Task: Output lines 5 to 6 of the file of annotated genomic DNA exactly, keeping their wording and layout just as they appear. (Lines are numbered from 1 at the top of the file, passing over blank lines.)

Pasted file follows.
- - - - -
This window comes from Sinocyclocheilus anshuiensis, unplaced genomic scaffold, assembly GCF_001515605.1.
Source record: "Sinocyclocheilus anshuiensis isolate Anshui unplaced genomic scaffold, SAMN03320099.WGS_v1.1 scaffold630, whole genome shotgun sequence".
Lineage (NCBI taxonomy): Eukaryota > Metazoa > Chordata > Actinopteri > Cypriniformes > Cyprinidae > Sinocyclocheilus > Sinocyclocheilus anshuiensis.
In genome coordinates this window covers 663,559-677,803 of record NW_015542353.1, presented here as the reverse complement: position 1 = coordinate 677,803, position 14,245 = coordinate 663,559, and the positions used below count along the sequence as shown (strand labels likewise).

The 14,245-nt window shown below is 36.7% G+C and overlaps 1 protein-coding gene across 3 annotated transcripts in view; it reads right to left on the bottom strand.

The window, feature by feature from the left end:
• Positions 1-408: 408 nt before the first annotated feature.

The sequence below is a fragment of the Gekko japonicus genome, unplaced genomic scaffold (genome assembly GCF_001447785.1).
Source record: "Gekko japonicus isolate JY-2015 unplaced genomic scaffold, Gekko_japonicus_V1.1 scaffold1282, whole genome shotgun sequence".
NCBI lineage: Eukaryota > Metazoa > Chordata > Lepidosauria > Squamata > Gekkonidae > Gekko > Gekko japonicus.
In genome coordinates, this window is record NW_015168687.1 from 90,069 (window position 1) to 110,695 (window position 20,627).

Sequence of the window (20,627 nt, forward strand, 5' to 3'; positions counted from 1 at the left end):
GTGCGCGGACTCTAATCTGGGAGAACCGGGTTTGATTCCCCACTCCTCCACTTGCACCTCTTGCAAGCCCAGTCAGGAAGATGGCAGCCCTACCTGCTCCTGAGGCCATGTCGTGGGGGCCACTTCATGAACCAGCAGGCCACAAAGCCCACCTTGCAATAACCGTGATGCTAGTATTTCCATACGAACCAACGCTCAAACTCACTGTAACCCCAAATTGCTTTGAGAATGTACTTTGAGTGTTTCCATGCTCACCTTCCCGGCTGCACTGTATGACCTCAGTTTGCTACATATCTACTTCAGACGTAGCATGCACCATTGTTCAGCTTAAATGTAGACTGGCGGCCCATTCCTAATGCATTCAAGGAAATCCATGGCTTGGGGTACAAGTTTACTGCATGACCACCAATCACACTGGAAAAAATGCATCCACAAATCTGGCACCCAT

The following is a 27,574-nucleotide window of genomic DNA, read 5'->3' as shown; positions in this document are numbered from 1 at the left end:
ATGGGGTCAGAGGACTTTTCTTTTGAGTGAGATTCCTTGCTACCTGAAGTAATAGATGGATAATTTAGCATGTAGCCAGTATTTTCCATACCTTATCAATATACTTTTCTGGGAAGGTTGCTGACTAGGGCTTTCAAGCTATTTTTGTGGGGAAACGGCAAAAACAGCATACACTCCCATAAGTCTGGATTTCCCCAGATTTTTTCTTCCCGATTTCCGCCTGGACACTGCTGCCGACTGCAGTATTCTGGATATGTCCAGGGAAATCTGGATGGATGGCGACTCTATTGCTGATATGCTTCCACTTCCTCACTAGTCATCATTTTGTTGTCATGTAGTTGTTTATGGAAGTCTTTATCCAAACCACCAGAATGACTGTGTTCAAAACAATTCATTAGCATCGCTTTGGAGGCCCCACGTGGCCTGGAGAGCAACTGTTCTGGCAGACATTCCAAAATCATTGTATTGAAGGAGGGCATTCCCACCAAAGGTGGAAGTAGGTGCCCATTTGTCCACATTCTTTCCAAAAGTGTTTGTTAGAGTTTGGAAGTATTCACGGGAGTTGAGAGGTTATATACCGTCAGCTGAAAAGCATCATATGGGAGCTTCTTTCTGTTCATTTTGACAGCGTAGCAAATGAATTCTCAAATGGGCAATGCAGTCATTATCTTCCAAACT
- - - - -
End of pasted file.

The 14,245-nt window shown below is 36.7% G+C and overlaps 1 protein-coding gene across 3 annotated transcripts in view; it reads right to left on the bottom strand.

The window, feature by feature from the left end: